The Tro Bro Leon race took place yesterday with the win going to Corporal Damien Gaudin (Armée de Terre) and Laurent Pichon (Fortuneo-Vital Concept) winning a pig as the best local rider. This is a unique race and a remote one that may not attract the big names and World Tour teams but its quiet success proves it needn’t worry either.
The race takes place on the far point of Brittany, that finger of France that sticks out into the Atlantic and in the Finistère department whose name is derived from finis terræ, literally the end of the earth. Once upon a time this area was called Leon instead and they spoke Breton. Today France’s homogeneous republican model squeezes out regional exceptionalism including local languages and faced with this some proud Bretons wanted to keep traditions alive like their language going so they hit on the idea of a bike in order to raise money to support a local language school. Given the race was designed to support the ancient language it could only have a Breton name and Tro Bro Leon translates as the “Tour of Leon”.
A bike race to raise money, what were they thinking? This is cycling-mad Brittany, a region that has given rise to the likes of Bernard Hinault and Louison Bobet among others having sent many riders into the pro ranks and also being behind the Fortuneo-Vital Concept team today which was formerly Bretagne-Séché, something we’ll return to in a moment. The race organiser is Jean-Paul Mellouët who looks like central casting’s idea of a Breton druid with his long grey hair. His idea was simple:
“Because I found that so many bike races looked the same I decided to use the smaller farm tracks, the famous “ribinou” in Breton”
– Jean-Paul Mellouët”
He had a point. Launch a bike race and it’s hard to make it stand out amid a dense calendar whether the packed programme of regional races in Brittany or today’s pro schedule. The first edition took place in 1984, an amateur race, and was serendipitously won by Bruno Chemin, a rider whose name translates as “path” or “track”. Just don’t call it the “Breton Paris-Roubaix” or the “Little Roubaix” as it apparently infuriates Mellouët. Quite right too, it’d be like calling the Giro the “Italian Tour de France” or the “Smaller copycat Tour”. No, the Tro Bro Leon is a race in its own right. In factual terms it doesn’t even race over the cobbles, instead the ribinou are dirty farm tracks, not even paved with cobbles. More importantly this is a race created to promote regional identity so you can see why being labelled as a derivative event from another part of France is insulting.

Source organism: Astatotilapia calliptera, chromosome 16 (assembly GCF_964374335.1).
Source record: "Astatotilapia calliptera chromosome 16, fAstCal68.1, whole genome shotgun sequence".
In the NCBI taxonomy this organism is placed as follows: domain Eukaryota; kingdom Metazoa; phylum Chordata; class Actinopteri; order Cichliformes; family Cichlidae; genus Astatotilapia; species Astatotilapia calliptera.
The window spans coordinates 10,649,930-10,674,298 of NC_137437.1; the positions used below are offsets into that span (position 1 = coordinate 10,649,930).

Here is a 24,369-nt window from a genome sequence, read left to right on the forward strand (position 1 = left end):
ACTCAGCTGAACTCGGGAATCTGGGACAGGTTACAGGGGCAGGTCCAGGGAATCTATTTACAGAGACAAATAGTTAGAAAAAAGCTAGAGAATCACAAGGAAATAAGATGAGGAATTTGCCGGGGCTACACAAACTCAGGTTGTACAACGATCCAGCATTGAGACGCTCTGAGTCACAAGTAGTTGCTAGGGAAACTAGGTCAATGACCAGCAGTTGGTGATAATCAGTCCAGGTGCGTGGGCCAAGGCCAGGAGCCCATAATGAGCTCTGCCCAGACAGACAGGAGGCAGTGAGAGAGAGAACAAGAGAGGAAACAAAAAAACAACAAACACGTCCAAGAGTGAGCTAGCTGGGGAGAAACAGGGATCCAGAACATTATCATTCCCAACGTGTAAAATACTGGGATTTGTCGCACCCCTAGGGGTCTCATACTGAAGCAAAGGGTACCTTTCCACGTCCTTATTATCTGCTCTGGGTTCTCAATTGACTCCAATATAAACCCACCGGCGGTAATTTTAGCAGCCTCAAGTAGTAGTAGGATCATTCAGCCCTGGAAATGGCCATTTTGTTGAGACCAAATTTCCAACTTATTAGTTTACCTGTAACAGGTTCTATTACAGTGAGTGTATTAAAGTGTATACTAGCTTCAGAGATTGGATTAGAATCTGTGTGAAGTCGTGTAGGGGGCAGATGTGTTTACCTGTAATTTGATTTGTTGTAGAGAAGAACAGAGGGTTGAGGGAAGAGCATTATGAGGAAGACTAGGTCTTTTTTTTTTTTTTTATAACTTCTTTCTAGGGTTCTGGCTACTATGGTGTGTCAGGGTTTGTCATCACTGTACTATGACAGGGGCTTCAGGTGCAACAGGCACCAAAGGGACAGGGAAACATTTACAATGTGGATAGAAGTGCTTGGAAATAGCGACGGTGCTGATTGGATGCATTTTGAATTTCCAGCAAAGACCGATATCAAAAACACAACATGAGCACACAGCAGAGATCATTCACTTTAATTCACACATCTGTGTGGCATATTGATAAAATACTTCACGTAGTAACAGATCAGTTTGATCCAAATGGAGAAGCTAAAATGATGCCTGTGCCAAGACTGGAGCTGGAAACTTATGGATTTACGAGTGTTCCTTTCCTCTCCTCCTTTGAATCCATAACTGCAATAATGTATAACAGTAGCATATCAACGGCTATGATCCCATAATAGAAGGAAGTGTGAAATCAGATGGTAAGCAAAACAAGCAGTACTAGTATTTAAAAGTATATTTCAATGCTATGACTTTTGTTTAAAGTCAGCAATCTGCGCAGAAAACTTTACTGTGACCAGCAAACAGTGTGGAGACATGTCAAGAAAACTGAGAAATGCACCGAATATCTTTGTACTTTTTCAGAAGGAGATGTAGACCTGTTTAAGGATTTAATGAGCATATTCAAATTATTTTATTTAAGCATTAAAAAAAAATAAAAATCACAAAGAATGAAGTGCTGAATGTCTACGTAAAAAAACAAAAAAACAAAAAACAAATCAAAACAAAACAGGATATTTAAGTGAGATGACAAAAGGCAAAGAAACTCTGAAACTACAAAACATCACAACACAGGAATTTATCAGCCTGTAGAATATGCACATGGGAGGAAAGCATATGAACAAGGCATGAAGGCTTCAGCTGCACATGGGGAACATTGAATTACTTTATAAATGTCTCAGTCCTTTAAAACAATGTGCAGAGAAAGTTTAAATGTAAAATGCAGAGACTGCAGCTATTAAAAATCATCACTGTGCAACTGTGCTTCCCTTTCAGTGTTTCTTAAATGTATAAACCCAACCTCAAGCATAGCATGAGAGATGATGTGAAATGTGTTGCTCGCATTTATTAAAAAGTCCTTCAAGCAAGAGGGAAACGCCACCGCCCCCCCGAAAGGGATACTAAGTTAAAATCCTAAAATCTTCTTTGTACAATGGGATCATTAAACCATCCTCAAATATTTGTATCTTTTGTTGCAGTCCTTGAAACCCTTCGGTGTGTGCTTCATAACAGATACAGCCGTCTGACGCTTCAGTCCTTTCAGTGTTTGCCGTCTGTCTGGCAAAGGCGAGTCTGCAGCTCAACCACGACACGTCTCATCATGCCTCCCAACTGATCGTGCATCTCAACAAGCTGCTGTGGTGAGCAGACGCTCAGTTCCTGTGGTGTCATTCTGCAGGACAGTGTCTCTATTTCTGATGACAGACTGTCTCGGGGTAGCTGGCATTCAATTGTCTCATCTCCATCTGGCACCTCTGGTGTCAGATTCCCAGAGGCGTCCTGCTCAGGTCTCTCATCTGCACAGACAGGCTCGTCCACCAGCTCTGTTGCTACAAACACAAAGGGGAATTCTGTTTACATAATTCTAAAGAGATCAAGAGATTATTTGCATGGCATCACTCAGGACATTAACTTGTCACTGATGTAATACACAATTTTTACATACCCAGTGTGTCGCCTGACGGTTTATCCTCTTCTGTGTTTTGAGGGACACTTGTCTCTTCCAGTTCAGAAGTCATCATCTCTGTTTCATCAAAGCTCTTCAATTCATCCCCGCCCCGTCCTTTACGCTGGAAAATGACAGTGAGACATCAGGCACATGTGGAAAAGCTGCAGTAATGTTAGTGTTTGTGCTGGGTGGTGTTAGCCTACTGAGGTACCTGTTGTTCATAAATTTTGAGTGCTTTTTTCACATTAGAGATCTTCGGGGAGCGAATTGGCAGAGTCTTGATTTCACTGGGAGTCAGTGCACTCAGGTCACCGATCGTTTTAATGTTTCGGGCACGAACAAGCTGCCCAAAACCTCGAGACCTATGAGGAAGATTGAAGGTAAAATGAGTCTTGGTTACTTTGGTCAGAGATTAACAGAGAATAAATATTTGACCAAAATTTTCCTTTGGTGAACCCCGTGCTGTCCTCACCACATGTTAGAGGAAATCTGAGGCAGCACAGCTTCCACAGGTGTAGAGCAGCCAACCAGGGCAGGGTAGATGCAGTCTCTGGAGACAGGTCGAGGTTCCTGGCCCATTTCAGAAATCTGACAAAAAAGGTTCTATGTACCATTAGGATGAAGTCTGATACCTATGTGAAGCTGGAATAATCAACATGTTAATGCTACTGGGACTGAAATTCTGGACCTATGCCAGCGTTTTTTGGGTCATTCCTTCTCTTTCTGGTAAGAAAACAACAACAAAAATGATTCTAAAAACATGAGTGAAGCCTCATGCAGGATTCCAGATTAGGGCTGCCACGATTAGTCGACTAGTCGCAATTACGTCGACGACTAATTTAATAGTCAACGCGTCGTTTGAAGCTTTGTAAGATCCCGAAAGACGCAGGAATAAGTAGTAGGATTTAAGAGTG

It’s still a UCI 1.1 race meaning up to 50% of the teams can be World Tour teams with the rest from the Pro Continental and Continental ranks. However the only World Tour teams in attendance were France’s Ag2r La Mondiale and FDJ. Why no more? It’s a long way to go for a 1.1 race and the cobbled classics specialists were either busy with the Amstel Gold Race or licking their wounds. There was a small calendar change this year with the race being moved to Easter Monday in order to avoid a clash with the Amstel, not for the startlist but for television as Mellouët told website Vélo101 because French TV could not show both races and it had just signed a deal to screen the Amstel. However the race is only shown on regional TV in France where it gets an audience in the low hundreds of thousands rather than millions that national coverage would enjoy.